TOO GOOD TO BE TRUE by Cliff Cardinal (VideoCabaret, 10 Busy). Runs to May 19. $20-$40. videocab.com. See listing. Rating:.
The first scene in Too Good To Be True has a mother plucking away at a For Sale sign and setting up residence in a new home, if only for a little while. Her actions kick off Cliff Cardinals directorial debut about a fugitive familys last supper, while also laying down an ingenious welcome-home mat for VideoCabaret.
The theatre company, founded in 1976 by Deanne Taylor and Michael Hollingsworth, has opened the doors to a Leslieville venue it can finally call its own. Premiering their new black box space with a play about a transient family, who consider a new home too good to be true, is a lovely sentiment.
The contemporary play is a break from VideoCabarets period fare like The Great War and Confederation. Though this story about an Indigenous family trying to find their place comes weighted with history.
Cheri Maracle stars as the mother, Maria, on the run from a crime that is slowly revealed, but not before teasing us with macabre guesses. Shes preparing her teen offspring for life without her. Her older child, Lisa (Patti Shaughnessy), is pregnant. Her younger, Jude (Ryan Cunningham), is not-so-tenderly reconciled with his familys reality.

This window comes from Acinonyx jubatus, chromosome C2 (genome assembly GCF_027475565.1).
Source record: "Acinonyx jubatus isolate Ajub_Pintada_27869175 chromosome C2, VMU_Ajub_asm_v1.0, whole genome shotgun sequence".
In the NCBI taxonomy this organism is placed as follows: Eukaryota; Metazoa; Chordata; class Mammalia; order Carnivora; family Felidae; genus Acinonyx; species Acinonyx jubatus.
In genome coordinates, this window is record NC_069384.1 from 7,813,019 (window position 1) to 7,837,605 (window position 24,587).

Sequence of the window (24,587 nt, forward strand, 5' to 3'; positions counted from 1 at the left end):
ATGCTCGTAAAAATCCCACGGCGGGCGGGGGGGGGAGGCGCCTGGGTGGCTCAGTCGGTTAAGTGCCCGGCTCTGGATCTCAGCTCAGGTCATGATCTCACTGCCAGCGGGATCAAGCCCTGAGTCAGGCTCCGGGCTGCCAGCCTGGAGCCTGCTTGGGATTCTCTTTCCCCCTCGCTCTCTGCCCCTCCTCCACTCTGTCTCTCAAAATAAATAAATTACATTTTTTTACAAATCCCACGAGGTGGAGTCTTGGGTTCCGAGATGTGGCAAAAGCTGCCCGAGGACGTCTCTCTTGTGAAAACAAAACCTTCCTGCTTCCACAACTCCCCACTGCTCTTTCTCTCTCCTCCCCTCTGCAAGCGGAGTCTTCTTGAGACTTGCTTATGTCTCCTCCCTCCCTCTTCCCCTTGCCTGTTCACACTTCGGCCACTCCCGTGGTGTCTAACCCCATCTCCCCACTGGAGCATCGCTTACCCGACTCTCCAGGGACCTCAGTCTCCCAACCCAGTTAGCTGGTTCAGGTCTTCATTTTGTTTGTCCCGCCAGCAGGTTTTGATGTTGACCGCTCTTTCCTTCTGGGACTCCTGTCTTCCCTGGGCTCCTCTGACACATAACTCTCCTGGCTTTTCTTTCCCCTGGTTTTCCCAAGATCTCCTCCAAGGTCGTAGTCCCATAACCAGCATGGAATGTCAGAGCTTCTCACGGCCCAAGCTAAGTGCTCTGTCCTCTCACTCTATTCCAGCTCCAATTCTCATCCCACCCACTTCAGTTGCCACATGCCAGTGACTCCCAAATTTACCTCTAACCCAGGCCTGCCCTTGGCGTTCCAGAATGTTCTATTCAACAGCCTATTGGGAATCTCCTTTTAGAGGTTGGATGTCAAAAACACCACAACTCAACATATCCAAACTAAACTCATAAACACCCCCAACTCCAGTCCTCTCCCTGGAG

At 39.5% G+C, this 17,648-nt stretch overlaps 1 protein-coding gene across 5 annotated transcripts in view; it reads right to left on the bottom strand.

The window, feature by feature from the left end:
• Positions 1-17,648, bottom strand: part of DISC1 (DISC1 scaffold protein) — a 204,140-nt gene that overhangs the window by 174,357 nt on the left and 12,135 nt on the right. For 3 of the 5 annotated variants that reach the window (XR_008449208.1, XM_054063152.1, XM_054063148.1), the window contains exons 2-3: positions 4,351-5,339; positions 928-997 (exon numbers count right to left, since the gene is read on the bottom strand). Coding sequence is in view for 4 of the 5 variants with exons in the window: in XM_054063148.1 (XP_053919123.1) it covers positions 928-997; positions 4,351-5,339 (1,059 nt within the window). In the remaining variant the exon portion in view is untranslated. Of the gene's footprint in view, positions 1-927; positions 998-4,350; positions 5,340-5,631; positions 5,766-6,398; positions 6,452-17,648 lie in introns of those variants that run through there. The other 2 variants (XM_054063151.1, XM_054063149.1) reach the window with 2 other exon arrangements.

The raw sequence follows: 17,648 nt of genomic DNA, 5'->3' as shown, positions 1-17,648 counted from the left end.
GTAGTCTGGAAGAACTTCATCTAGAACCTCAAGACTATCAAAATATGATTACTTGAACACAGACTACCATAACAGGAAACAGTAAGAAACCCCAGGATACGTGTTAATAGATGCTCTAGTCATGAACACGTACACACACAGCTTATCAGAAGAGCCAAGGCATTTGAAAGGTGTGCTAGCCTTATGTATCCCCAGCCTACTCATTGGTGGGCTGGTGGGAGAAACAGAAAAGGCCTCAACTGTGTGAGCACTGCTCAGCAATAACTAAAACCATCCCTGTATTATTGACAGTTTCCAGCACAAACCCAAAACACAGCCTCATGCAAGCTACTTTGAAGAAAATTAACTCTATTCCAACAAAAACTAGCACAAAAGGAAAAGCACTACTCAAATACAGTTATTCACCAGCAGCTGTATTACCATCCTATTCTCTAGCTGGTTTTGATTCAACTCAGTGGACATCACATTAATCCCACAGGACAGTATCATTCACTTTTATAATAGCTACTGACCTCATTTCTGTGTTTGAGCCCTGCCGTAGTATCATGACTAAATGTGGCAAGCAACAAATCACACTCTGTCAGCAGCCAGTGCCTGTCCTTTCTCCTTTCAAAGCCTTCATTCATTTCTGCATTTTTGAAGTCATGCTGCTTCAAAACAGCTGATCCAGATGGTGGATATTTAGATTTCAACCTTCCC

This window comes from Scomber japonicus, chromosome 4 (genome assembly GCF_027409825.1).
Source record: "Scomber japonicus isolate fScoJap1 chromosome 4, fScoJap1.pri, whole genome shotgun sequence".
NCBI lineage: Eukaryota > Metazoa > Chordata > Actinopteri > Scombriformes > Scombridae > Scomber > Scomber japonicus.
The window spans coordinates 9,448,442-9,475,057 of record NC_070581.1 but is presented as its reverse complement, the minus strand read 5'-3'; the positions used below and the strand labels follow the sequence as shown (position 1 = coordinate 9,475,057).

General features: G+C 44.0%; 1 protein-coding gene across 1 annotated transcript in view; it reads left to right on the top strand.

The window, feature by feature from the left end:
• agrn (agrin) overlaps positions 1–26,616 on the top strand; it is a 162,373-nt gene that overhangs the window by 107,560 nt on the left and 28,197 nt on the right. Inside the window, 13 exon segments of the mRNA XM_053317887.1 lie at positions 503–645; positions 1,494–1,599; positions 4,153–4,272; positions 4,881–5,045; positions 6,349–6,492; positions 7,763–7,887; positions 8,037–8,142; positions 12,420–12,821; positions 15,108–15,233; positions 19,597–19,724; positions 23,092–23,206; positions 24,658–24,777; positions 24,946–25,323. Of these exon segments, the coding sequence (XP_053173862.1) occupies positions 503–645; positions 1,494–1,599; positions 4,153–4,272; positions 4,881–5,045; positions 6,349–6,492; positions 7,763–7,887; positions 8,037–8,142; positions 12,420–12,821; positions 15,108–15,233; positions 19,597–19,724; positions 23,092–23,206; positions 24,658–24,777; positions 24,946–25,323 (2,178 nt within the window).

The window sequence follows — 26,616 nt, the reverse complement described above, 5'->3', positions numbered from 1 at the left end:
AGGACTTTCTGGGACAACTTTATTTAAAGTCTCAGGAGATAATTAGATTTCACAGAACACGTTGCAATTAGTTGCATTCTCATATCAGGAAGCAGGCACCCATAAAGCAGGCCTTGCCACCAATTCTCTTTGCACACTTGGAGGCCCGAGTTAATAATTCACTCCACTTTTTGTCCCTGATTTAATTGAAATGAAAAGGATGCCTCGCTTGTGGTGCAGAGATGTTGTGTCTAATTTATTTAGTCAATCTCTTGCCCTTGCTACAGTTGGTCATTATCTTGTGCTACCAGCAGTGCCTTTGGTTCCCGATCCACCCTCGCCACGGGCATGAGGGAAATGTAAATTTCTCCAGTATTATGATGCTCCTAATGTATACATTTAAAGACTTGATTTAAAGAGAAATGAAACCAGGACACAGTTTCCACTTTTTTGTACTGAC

The play deals with heavy subject matter, like prostitution and sexual assault, which are not so easily handled in a comedy that leans on outrageous and exaggerated shtick. The laughs may not always work, but you have to appreciate material that doesnt trap its characters in victimhood. Instead the play searches for inspiring ways to move forward from trauma.
The actors make the most of the material, particularly Maracle. She displays the ability to flip from Married With Children-style gags to a genuinely heart-wrenching moment, where a single tear streaks down her face, and then back again, all within a minute. Thats its own miracle.